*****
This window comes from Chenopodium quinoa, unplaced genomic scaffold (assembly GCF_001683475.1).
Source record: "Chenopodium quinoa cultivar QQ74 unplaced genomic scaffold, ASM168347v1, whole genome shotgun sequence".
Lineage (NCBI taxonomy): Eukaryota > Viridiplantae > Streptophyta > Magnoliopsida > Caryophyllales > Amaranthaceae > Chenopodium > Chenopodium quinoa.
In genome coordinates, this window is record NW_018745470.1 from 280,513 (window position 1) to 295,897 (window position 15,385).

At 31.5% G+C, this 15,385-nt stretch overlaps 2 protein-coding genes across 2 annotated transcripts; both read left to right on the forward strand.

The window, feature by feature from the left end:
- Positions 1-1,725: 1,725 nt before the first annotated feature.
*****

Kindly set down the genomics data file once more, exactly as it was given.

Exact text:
This window comes from Chenopodium quinoa, unplaced genomic scaffold (assembly GCF_001683475.1).
Source record: "Chenopodium quinoa cultivar QQ74 unplaced genomic scaffold, ASM168347v1, whole genome shotgun sequence".
Lineage (NCBI taxonomy): Eukaryota > Viridiplantae > Streptophyta > Magnoliopsida > Caryophyllales > Amaranthaceae > Chenopodium > Chenopodium quinoa.
In genome coordinates, this window is record NW_018745470.1 from 280,513 (window position 1) to 295,897 (window position 15,385).

At 31.5% G+C, this 15,385-nt stretch overlaps 2 protein-coding genes across 2 annotated transcripts; both read left to right on the forward strand.

The window, feature by feature from the left end:
- Positions 1-1,725: 1,725 nt before the first annotated feature.